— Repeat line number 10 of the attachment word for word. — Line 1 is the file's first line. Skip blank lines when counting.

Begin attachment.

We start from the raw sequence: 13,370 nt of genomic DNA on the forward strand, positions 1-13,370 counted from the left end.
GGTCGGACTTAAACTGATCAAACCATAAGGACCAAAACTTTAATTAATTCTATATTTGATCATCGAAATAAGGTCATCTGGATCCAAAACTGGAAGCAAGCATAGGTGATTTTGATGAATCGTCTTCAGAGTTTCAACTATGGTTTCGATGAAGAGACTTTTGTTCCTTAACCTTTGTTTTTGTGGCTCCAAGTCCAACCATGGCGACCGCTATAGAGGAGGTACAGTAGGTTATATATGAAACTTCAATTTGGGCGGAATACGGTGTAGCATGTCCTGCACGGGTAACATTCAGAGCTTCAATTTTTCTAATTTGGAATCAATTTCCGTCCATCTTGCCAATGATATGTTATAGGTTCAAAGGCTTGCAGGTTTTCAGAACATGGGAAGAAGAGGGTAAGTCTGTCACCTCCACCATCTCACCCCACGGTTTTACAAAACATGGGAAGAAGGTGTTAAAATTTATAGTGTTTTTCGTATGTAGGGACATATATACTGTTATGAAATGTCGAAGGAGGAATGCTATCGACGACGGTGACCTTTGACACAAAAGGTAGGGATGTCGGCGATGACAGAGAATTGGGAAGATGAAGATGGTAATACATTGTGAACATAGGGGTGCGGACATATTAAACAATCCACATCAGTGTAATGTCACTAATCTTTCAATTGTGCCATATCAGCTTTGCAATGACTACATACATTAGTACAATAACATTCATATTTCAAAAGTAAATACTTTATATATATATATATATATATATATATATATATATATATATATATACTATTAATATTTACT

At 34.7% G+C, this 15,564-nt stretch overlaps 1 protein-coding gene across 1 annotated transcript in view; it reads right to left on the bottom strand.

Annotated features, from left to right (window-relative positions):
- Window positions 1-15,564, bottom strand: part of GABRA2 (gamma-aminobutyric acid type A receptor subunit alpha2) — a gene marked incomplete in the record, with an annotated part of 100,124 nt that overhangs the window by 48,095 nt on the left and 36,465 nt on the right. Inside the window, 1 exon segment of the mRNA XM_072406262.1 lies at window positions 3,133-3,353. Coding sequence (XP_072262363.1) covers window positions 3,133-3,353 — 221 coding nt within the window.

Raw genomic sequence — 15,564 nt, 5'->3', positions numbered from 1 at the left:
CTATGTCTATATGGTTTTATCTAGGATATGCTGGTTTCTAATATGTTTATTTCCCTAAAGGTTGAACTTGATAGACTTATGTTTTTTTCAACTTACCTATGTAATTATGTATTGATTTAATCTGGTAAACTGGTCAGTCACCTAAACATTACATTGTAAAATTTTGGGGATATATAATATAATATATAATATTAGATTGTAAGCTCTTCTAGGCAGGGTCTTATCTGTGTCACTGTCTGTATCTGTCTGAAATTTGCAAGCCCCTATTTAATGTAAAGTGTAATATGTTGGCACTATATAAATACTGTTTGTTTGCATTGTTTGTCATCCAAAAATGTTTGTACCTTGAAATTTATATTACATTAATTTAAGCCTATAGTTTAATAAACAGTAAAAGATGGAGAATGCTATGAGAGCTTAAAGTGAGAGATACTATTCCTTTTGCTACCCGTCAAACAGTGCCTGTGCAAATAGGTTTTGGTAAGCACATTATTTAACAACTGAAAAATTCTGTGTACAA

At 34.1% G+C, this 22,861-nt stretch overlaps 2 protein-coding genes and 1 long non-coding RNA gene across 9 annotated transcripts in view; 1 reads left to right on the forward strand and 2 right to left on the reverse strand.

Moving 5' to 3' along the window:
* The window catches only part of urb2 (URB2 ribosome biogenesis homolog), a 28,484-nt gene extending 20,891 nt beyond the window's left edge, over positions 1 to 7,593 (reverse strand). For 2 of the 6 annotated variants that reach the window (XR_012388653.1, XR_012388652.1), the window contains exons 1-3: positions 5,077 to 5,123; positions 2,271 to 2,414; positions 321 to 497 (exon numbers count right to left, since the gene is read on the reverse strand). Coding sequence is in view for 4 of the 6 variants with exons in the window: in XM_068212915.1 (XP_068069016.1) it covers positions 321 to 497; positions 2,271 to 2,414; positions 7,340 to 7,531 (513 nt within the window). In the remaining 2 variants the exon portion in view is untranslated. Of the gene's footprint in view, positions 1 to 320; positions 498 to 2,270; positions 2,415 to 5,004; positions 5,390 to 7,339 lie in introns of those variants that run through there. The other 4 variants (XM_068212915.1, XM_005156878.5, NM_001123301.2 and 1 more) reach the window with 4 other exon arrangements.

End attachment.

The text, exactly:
* The window catches only part of urb2 (URB2 ribosome biogenesis homolog), a 28,484-nt gene extending 20,891 nt beyond the window's left edge, over positions 1 to 7,593 (reverse strand). For 2 of the 6 annotated variants that reach the window (XR_012388653.1, XR_012388652.1), the window contains exons 1-3: positions 5,077 to 5,123; positions 2,271 to 2,414; positions 321 to 497 (exon numbers count right to left, since the gene is read on the reverse strand). Coding sequence is in view for 4 of the 6 variants with exons in the window: in XM_068212915.1 (XP_068069016.1) it covers positions 321 to 497; positions 2,271 to 2,414; positions 7,340 to 7,531 (513 nt within the window). In the remaining 2 variants the exon portion in view is untranslated. Of the gene's footprint in view, positions 1 to 320; positions 498 to 2,270; positions 2,415 to 5,004; positions 5,390 to 7,339 lie in introns of those variants that run through there. The other 4 variants (XM_068212915.1, XM_005156878.5, NM_001123301.2 and 1 more) reach the window with 4 other exon arrangements.